The rules are pretty simple and straight forward.

It really isnt complicated or difficult.

If you are paying someone for their professional knowledge or experience,

if they are paying you for your professional knowledge or experience,

if they are in a mentor or mentee position with you

If you are professionally repsonsible for them or they for you

Do not attempt to engage in sexual activity with them

I’m glad that so many people have now been able to speak out about Johns behaviour and I applaud their courage. I think we need to have the wider conversation about the industry that still finds this acceptable.

Its not just John

#dearjohn #ibelievethewomen #metoo #moderndogtraining

The Collected Proclaimations of Princess Poppet Rocket 1st




Her Royal Poodleness, Princess Poppet the 1st would like to take the opportunity to wish her faithful and obedient human subjects health and vigor for 2015. Here follows her Royal proclamations
1. Her Royal Fuzziness would like it to be known that she will now no longer be considered as one of the floor dogs.
2. More tributes of sausages will be given.
3. Cino and Teaser are not to collect tributes as they have proved themselves to be treacherous and untrustworthy.
4. The current sleeping arrangements are unsatisfactory and from hereforth Princess Poppet the 1st shall sleep in the sofa and Cino and Teaser shall be moved into the box. If space proves to be an issue, they shall be fed less until they fit.
All the toys shall continue to be the property of Princess Poppet the 1st, failure to recognise this fact shall be punishable by Her Royal Fuzziness.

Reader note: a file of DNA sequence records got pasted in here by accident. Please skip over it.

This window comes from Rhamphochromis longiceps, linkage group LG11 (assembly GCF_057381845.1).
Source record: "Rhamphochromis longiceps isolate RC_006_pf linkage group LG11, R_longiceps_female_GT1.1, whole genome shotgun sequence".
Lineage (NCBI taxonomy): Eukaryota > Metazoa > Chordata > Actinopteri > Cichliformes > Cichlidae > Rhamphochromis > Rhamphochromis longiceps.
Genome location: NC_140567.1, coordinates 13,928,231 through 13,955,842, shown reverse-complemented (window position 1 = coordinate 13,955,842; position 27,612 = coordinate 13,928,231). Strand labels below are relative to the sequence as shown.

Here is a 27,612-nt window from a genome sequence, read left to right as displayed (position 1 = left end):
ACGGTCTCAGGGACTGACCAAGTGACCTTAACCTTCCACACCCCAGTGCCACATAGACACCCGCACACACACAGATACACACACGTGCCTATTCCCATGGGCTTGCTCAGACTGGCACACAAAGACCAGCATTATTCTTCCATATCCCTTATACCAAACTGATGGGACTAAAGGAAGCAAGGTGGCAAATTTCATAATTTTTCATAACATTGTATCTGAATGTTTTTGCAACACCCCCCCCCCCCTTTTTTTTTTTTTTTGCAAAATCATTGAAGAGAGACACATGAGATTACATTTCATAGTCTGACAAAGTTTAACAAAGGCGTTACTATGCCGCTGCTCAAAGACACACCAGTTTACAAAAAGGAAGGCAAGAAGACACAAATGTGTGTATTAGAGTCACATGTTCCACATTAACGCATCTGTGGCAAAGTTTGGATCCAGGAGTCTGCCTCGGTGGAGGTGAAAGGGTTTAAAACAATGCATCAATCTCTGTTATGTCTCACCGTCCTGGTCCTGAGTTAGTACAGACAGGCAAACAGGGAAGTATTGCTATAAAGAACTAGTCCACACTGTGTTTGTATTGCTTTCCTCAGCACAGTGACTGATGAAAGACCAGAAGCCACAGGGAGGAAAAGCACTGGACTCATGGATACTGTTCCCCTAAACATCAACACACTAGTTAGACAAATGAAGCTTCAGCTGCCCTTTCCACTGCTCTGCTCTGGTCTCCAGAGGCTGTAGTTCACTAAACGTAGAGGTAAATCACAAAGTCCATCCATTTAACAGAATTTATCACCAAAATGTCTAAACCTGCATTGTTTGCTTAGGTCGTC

That is all







Her Royal Poodlyness, Princess Poppet the 1st would like to extend wishes of good health and prosperity to all her loyal 2leg, 3leg and 4leg subjects. Here follows the royal proclamation….

1. Her Royal Fuzziness was gratified to finally be given her rightful place as a front seat dog although the 2legs have continued to place her in the co pilot’s chair and so not always been reliable in arriving at the desired destination. This will be rectified.

2. Princess Poppet the 1st will also be receiving CVs (canis valorous) for the position of co pilot as the resident floor dogs are inadequate for such an honoured occupation. Teaser is scruffy and a poor navigator, he appears to completely rely on something he calls the cat nav and so mostly he wants to go through hedges and up into trees. Cino is not very bright and has problems understanding that the road signs for a roundabout do not mean there is a ball on the road so go round and round trying to find it.

3. While Her Royal Cuteness understands that austerity measures mean that times are somewhat hard, she feels that the levels of tributes are still falling short of appropriate. This will be rectified as it would be a terrible shame if people suddenly started finding poops in their shoes wouldn’t it?

4. There should be more toys available for Princess Poppet to steal from the floor dogs in order that they are reminded of her magnificence. All the toys are and will always be the sole property of the Poodle Princess

5. The weather is unacceptable which has led to an unprecedented level of bathing, this must end. Whoever is responsible for the sky hose need to jolly well sort it out or there will be consequences






It is the time when Her Most Royal Fuzzball’s faithful subjects will once again be honoured with furry wisdom and guidance in order to honour and serve their ruler more adequately.

1. Princess Poppet 1st was extremely saddened to discover that ‘Brexit’ was in fact not a new and exciting bikkit. Her Royal Fluffiness is now given to understand that it is actually a process to make it more difficult to meet and acquire new and exciting subjects, this is highly displeasing.